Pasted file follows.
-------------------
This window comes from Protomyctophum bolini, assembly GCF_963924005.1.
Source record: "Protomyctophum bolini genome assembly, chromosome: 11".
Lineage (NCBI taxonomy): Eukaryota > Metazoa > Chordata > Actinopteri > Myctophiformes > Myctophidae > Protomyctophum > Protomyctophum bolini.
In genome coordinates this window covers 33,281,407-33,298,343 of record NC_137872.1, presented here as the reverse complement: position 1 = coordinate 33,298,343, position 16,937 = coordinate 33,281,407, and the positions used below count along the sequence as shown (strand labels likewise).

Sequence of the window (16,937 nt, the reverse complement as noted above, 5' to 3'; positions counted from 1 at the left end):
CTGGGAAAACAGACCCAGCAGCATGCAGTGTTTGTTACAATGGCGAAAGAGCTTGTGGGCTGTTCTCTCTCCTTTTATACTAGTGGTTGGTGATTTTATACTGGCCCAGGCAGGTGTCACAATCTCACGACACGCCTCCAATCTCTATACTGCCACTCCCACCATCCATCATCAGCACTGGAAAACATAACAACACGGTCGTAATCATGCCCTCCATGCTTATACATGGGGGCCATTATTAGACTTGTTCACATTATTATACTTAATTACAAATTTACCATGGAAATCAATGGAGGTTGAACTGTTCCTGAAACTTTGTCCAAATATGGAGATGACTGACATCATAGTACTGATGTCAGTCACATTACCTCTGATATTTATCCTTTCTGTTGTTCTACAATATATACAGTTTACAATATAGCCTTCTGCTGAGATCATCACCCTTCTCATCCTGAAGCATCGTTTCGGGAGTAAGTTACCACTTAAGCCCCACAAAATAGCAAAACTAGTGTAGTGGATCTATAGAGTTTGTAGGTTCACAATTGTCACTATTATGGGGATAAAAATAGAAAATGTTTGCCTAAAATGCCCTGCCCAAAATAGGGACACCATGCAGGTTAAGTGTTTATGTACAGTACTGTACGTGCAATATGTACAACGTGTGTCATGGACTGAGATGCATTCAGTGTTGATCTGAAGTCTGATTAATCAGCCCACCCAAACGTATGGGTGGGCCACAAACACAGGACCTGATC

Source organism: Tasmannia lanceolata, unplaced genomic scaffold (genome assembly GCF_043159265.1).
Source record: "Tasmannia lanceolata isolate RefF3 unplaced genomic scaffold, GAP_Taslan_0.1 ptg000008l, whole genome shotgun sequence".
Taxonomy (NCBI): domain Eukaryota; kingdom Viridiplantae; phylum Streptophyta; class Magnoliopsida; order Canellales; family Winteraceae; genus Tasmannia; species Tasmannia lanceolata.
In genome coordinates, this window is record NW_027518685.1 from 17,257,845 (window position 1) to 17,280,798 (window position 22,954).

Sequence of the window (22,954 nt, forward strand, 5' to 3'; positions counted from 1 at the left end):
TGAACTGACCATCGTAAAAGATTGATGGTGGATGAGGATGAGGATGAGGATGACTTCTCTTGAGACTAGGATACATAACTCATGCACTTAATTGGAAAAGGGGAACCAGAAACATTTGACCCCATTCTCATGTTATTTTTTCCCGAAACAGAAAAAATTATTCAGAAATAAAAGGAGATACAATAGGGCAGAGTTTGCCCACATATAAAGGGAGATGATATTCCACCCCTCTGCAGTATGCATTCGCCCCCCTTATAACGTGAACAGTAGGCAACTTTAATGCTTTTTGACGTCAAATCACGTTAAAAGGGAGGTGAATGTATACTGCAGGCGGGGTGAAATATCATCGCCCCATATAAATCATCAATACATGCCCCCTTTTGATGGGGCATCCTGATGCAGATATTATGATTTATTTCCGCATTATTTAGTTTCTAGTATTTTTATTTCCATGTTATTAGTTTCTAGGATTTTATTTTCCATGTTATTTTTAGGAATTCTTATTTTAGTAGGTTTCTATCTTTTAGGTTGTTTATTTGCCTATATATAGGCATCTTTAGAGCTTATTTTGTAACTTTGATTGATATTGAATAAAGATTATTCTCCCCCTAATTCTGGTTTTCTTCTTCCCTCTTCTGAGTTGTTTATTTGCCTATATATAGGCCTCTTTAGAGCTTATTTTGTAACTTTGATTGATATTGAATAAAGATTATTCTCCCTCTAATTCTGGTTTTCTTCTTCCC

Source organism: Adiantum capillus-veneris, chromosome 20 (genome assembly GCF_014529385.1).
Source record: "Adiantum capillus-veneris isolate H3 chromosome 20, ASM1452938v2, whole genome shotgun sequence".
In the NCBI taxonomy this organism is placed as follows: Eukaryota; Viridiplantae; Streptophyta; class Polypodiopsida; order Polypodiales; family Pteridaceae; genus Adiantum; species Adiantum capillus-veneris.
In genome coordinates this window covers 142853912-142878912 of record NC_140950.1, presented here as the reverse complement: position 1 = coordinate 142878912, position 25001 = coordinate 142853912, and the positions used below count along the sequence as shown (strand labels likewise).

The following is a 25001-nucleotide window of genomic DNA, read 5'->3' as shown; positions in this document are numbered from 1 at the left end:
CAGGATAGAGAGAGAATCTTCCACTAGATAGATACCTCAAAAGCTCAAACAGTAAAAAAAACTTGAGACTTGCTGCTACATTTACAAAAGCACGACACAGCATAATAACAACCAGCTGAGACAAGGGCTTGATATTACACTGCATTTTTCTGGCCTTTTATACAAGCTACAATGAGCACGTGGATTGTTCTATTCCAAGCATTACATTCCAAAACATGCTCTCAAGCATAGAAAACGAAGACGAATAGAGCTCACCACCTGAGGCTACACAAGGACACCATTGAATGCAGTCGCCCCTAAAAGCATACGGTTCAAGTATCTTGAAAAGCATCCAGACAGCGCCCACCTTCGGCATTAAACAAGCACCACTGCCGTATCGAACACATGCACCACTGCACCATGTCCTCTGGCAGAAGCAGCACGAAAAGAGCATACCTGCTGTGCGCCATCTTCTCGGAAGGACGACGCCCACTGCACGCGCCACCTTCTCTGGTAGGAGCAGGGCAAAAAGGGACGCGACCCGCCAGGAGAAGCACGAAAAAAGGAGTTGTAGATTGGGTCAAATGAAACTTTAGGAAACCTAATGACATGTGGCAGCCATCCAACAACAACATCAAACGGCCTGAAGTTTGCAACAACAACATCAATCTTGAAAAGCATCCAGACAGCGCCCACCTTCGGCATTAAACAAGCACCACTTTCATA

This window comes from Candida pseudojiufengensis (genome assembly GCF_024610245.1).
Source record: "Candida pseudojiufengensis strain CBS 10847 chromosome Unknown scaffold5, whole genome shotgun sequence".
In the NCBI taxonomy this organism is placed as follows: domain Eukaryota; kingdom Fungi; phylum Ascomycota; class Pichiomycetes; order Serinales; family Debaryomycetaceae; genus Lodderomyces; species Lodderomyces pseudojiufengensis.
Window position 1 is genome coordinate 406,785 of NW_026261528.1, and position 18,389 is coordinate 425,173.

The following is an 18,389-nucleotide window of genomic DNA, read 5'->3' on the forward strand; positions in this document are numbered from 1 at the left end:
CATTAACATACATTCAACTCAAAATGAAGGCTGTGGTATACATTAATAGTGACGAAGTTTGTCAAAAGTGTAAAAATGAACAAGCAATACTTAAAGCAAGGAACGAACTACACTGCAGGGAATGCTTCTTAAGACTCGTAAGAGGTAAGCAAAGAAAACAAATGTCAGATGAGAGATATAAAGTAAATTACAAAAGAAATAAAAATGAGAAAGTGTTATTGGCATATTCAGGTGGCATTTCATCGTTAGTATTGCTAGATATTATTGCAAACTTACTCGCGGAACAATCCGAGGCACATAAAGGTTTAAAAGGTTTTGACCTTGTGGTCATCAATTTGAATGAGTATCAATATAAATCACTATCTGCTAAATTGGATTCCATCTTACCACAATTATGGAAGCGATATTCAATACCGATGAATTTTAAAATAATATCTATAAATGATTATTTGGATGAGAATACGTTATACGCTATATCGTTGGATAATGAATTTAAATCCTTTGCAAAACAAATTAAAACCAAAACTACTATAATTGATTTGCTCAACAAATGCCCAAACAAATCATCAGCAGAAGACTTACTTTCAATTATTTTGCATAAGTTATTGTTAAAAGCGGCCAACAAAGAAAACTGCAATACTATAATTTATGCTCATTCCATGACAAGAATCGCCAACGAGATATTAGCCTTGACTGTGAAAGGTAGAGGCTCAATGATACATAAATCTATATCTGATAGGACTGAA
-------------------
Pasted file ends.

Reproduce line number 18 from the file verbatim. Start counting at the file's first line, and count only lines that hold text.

CAGGATAGAGAGAGAATCTTCCACTAGATAGATACCTCAAAAGCTCAAACAGTAAAAAAAACTTGAGACTTGCTGCTACATTTACAAAAGCACGACACAGCATAATAACAACCAGCTGAGACAAGGGCTTGATATTACACTGCATTTTTCTGGCCTTTTATACAAGCTACAATGAGCACGTGGATTGTTCTATTCCAAGCATTACATTCCAAAACATGCTCTCAAGCATAGAAAACGAAGACGAATAGAGCTCACCACCTGAGGCTACACAAGGACACCATTGAATGCAGTCGCCCCTAAAAGCATACGGTTCAAGTATCTTGAAAAGCATCCAGACAGCGCCCACCTTCGGCATTAAACAAGCACCACTGCCGTATCGAACACATGCACCACTGCACCATGTCCTCTGGCAGAAGCAGCACGAAAAGAGCATACCTGCTGTGCGCCATCTTCTCGGAAGGACGACGCCCACTGCACGCGCCACCTTCTCTGGTAGGAGCAGGGCAAAAAGGGACGCGACCCGCCAGGAGAAGCACGAAAAAAGGAGTTGTAGATTGGGTCAAATGAAACTTTAGGAAACCTAATGACATGTGGCAGCCATCCAACAACAACATCAAACGGCCTGAAGTTTGCAACAACAACATCAATCTTGAAAAGCATCCAGACAGCGCCCACCTTCGGCATTAAACAAGCACCACTTTCATA